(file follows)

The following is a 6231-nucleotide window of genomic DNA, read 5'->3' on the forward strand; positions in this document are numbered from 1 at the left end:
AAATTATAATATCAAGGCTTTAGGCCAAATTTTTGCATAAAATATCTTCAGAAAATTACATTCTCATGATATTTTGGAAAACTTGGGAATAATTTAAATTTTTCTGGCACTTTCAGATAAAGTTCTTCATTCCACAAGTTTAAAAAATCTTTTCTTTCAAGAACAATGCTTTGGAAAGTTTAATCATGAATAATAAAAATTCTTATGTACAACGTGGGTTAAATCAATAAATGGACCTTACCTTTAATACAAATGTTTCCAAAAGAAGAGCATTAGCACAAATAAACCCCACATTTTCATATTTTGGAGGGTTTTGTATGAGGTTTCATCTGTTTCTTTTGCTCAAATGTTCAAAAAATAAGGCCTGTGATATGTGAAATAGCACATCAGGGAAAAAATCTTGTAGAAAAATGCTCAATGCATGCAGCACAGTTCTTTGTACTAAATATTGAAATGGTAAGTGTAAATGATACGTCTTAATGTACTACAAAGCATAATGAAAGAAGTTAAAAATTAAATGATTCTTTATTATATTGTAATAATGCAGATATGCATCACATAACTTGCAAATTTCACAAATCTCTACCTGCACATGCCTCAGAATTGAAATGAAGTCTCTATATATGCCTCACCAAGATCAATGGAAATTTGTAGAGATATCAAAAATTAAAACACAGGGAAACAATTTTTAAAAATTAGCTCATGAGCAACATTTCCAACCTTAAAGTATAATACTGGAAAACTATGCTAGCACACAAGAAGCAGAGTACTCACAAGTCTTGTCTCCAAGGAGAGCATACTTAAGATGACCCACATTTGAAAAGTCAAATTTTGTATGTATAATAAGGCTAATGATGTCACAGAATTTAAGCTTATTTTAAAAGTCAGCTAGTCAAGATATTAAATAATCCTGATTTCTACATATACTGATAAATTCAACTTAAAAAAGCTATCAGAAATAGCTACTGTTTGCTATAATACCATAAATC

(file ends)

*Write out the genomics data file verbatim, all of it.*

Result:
The following is a 6231-nucleotide window of genomic DNA, read 5'->3' on the forward strand; positions in this document are numbered from 1 at the left end:
AAATTATAATATCAAGGCTTTAGGCCAAATTTTTGCATAAAATATCTTCAGAAAATTACATTCTCATGATATTTTGGAAAACTTGGGAATAATTTAAATTTTTCTGGCACTTTCAGATAAAGTTCTTCATTCCACAAGTTTAAAAAATCTTTTCTTTCAAGAACAATGCTTTGGAAAGTTTAATCATGAATAATAAAAATTCTTATGTACAACGTGGGTTAAATCAATAAATGGACCTTACCTTTAATACAAATGTTTCCAAAAGAAGAGCATTAGCACAAATAAACCCCACATTTTCATATTTTGGAGGGTTTTGTATGAGGTTTCATCTGTTTCTTTTGCTCAAATGTTCAAAAAATAAGGCCTGTGATATGTGAAATAGCACATCAGGGAAAAAATCTTGTAGAAAAATGCTCAATGCATGCAGCACAGTTCTTTGTACTAAATATTGAAATGGTAAGTGTAAATGATACGTCTTAATGTACTACAAAGCATAATGAAAGAAGTTAAAAATTAAATGATTCTTTATTATATTGTAATAATGCAGATATGCATCACATAACTTGCAAATTTCACAAATCTCTACCTGCACATGCCTCAGAATTGAAATGAAGTCTCTATATATGCCTCACCAAGATCAATGGAAATTTGTAGAGATATCAAAAATTAAAACACAGGGAAACAATTTTTAAAAATTAGCTCATGAGCAACATTTCCAACCTTAAAGTATAATACTGGAAAACTATGCTAGCACACAAGAAGCAGAGTACTCACAAGTCTTGTCTCCAAGGAGAGCATACTTAAGATGACCCACATTTGAAAAGTCAAATTTTGTATGTATAATAAGGCTAATGATGTCACAGAATTTAAGCTTATTTTAAAAGTCAGCTAGTCAAGATATTAAATAATCCTGATTTCTACATATACTGATAAATTCAACTTAAAAAAGCTATCAGAAATAGCTACTGTTTGCTATAATACCATAAATC